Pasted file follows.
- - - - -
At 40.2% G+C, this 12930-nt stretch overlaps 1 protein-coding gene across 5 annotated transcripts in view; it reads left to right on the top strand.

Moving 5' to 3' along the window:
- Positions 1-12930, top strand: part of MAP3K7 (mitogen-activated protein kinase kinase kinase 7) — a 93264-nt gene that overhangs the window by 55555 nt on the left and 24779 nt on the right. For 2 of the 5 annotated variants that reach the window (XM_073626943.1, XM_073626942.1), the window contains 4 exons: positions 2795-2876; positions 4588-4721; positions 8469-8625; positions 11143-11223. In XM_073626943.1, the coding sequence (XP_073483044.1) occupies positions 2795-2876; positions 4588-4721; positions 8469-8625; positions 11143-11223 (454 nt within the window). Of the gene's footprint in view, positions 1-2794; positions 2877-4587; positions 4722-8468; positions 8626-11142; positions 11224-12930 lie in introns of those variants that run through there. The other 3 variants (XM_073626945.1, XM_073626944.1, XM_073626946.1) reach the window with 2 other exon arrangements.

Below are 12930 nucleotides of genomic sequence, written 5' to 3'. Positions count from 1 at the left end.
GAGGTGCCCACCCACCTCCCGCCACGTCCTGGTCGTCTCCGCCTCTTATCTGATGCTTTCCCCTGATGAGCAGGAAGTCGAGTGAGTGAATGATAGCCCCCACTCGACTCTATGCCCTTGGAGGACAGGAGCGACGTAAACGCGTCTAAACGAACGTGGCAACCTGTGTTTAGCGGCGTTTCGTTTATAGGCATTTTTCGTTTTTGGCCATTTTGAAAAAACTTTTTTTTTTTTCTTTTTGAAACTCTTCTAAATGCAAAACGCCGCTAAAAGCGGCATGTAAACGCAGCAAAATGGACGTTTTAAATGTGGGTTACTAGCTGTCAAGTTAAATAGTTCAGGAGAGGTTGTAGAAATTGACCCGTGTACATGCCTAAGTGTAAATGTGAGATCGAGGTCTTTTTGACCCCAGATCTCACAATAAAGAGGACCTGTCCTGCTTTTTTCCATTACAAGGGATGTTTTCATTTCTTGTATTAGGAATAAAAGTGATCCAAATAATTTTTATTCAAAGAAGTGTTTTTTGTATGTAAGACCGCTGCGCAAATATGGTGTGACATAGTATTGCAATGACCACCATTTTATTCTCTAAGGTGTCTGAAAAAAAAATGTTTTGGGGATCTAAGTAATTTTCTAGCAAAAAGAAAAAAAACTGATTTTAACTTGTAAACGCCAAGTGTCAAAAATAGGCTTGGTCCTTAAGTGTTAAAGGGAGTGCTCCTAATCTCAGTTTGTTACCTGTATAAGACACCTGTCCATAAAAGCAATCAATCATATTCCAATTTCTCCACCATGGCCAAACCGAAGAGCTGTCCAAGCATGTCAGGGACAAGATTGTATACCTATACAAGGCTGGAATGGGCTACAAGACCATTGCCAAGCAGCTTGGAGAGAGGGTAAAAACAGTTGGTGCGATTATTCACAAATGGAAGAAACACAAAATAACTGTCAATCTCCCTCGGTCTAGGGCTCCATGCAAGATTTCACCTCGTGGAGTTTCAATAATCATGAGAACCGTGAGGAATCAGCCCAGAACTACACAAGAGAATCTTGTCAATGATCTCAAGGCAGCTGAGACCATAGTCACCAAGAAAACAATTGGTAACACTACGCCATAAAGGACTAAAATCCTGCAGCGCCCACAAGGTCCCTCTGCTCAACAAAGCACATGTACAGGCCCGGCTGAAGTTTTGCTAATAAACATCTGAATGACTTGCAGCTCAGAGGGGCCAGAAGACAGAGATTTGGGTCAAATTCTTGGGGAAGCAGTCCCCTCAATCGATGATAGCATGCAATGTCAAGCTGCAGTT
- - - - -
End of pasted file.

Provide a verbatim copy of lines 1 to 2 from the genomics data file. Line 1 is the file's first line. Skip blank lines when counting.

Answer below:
At 40.2% G+C, this 12930-nt stretch overlaps 1 protein-coding gene across 5 annotated transcripts in view; it reads left to right on the top strand.

Moving 5' to 3' along the window: